Just like with 2FA, the devices generate a one-time code that your online accounts recognize when you log in. The code is generated electronically rather than sent to your smartphone, so it can’t be retrieved or intercepted by hackers.
YubiKey and Google Titan are two of the most popular security key brands, and both offer products that work with computers and mobile devices. The keys for smartphones are Bluetooth compatible and give you the same benefits as a USB key.
Right now, only certain websites and accounts support Yubikey and Google Titan. Tap or click here to check if a website you frequent works with these products. Look through the categories or type the web address into the search field to see if your platform of choice is compatible.
YubiKey also works with password managers like LastPass on major browsers like Google Chrome and Firefox. YubiKey is compatible with the LastPass app for iOS and Android, too.
4. A security key for your bank
Some banks offer physical security keys, too, which act as another layer of protection for your account.
Instead of using a code your bank sends you via text, you’ll use a special device that connects with your banking app. For example, HSBC Bank offers a security device that generates codes for you to enter online.
Since your security token comes from a real-world device, you won’t run the risk of hackers cracking it. Not all banks offer physical tokens or keys, so check with your bank to determine what security options are available for your account.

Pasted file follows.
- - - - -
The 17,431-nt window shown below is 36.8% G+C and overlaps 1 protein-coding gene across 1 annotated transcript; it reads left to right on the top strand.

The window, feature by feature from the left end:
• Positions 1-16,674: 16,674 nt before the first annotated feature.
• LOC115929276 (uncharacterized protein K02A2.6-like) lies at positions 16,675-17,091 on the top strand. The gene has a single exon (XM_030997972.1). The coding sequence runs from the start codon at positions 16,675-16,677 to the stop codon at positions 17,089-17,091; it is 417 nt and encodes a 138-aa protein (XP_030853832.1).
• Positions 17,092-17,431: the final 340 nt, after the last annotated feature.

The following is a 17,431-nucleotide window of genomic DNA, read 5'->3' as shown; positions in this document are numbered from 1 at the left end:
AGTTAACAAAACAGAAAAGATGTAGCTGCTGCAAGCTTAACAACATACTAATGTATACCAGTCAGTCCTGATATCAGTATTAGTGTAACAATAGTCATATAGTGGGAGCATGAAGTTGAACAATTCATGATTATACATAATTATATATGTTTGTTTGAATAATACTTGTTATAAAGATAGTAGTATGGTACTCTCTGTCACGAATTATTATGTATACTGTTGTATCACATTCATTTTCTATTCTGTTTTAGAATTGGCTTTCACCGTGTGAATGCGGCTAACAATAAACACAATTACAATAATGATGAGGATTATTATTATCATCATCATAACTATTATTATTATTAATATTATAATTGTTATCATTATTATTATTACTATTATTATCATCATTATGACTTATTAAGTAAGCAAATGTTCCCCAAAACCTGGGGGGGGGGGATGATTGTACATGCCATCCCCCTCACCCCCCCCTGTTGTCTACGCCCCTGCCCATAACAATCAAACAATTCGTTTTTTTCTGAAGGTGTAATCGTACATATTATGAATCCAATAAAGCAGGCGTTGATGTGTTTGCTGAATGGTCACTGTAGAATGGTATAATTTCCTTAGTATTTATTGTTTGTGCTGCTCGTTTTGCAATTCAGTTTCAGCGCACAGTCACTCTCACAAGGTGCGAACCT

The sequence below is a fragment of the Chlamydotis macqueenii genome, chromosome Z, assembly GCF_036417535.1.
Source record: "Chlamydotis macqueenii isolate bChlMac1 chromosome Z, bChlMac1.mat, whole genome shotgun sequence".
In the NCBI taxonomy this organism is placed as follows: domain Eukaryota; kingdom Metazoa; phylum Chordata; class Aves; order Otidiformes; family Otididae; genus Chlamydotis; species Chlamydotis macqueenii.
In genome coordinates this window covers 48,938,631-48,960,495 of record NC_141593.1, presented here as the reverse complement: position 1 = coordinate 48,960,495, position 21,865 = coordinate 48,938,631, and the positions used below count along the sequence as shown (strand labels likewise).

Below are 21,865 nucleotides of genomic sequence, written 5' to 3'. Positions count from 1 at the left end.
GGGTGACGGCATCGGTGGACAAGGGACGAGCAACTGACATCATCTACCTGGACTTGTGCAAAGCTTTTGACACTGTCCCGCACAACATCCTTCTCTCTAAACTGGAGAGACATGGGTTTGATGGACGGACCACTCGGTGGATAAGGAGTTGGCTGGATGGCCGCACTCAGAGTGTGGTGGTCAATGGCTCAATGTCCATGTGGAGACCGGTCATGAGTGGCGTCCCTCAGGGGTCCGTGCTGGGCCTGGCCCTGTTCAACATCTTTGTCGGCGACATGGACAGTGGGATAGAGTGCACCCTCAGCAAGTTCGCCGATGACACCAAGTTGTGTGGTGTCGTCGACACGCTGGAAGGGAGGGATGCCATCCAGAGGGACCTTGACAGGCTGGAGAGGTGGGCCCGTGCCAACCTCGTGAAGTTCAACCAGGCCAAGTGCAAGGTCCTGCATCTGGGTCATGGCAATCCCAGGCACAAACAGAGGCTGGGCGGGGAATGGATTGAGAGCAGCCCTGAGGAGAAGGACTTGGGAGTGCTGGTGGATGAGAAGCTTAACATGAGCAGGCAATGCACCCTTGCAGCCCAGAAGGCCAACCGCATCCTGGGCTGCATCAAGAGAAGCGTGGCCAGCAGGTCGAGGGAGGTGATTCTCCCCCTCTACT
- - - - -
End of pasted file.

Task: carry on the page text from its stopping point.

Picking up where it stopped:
5. Check your firewall and router for exposed ports
Your computer’s firewall is designed to keep intruders from accessing your system and network. Even if a hacker knows your computer’s location and IP address, they won’t be able to get far if your firewall is set up correctly.
Your router uses thousands of ports that let different kinds of information pass between your computer and the web. Port 80, for example, is always used for web traffic. Your firewall protects open ports from being exploited by hackers.
Hackers will sometimes use port-scanning software to check for weaknesses in your firewall. Viruses can also change your port settings without your knowledge.
To check if you’re protected, let’s check out your computer’s firewall first.
- Open Settings > Update & Security.
- Choose Windows Security from the left-side menu.
- Choose Firewall & Network Protection to open the firewall menu.
- Your system will tell you whether your firewall is on or not. If it’s off, you can turn it on or reset the settings to default by clicking on Restore firewalls to default.
- Open System Preferences on your Mac, then click Security and Privacy.
- Click the Lock Icon to make changes and enter your admin username and password.
- Then click Turn on Firewall.
- Click Firewall Options and make sure Automatically allow built-in software to receive incoming connections and Automatically allow downloaded signed software to receive incoming connections are both turned on.
- The settings above allow Apple-authorized programs to pass through your ports while blocking unauthorized software.
To test your ports, then paste your IP address into one of the two utilities linked above. For residential users, there should be zero ports open. If any issues crop up, reset your firewall settings to default using the steps above.